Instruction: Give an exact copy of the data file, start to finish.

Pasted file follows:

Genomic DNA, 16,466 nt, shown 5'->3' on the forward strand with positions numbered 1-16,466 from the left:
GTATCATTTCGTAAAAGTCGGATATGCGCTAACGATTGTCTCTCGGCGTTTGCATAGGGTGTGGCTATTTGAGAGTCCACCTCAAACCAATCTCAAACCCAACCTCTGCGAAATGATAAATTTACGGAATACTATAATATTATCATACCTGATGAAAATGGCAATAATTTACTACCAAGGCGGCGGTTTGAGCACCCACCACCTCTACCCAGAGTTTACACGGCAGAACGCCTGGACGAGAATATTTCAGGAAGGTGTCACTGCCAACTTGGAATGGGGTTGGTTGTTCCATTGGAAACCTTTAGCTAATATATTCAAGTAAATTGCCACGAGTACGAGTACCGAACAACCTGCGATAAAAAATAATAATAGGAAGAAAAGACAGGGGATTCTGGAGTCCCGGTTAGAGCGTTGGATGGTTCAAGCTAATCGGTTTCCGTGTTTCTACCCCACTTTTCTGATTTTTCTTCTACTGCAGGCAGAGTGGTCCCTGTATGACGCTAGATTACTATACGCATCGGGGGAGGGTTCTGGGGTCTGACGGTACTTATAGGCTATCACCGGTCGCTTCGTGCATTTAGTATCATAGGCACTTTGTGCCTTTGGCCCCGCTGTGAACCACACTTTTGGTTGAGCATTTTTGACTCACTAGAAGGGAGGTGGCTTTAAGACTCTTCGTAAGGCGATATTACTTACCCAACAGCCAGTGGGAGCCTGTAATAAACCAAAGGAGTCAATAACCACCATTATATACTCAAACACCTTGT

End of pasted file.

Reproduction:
Genomic DNA, 16,466 nt, shown 5'->3' on the forward strand with positions numbered 1-16,466 from the left:
GTATCATTTCGTAAAAGTCGGATATGCGCTAACGATTGTCTCTCGGCGTTTGCATAGGGTGTGGCTATTTGAGAGTCCACCTCAAACCAATCTCAAACCCAACCTCTGCGAAATGATAAATTTACGGAATACTATAATATTATCATACCTGATGAAAATGGCAATAATTTACTACCAAGGCGGCGGTTTGAGCACCCACCACCTCTACCCAGAGTTTACACGGCAGAACGCCTGGACGAGAATATTTCAGGAAGGTGTCACTGCCAACTTGGAATGGGGTTGGTTGTTCCATTGGAAACCTTTAGCTAATATATTCAAGTAAATTGCCACGAGTACGAGTACCGAACAACCTGCGATAAAAAATAATAATAGGAAGAAAAGACAGGGGATTCTGGAGTCCCGGTTAGAGCGTTGGATGGTTCAAGCTAATCGGTTTCCGTGTTTCTACCCCACTTTTCTGATTTTTCTTCTACTGCAGGCAGAGTGGTCCCTGTATGACGCTAGATTACTATACGCATCGGGGGAGGGTTCTGGGGTCTGACGGTACTTATAGGCTATCACCGGTCGCTTCGTGCATTTAGTATCATAGGCACTTTGTGCCTTTGGCCCCGCTGTGAACCACACTTTTGGTTGAGCATTTTTGACTCACTAGAAGGGAGGTGGCTTTAAGACTCTTCGTAAGGCGATATTACTTACCCAACAGCCAGTGGGAGCCTGTAATAAACCAAAGGAGTCAATAACCACCATTATATACTCAAACACCTTGT